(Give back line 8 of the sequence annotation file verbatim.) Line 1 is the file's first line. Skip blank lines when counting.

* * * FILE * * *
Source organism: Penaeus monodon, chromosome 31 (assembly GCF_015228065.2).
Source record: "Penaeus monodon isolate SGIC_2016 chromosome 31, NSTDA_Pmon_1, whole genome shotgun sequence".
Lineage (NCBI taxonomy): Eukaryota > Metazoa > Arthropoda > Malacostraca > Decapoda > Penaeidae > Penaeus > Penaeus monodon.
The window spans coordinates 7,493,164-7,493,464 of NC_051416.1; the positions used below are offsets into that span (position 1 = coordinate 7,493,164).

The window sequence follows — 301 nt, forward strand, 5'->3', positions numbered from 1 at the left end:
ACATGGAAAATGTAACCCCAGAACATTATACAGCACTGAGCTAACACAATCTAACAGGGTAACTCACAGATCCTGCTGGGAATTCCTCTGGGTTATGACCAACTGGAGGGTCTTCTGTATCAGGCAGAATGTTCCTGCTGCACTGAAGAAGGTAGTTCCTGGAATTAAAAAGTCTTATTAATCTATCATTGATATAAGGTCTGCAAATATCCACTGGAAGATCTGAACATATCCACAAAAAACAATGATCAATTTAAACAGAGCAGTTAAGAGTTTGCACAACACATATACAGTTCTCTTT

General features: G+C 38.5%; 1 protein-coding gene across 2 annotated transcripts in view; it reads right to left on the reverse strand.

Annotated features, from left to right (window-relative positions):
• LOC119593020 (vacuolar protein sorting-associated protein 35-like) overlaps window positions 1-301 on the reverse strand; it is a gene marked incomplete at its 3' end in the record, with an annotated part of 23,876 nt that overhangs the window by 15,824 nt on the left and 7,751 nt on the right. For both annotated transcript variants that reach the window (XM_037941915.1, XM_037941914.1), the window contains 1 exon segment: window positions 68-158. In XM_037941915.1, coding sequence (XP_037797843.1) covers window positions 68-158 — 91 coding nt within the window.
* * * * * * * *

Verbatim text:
Annotated features, from left to right (window-relative positions):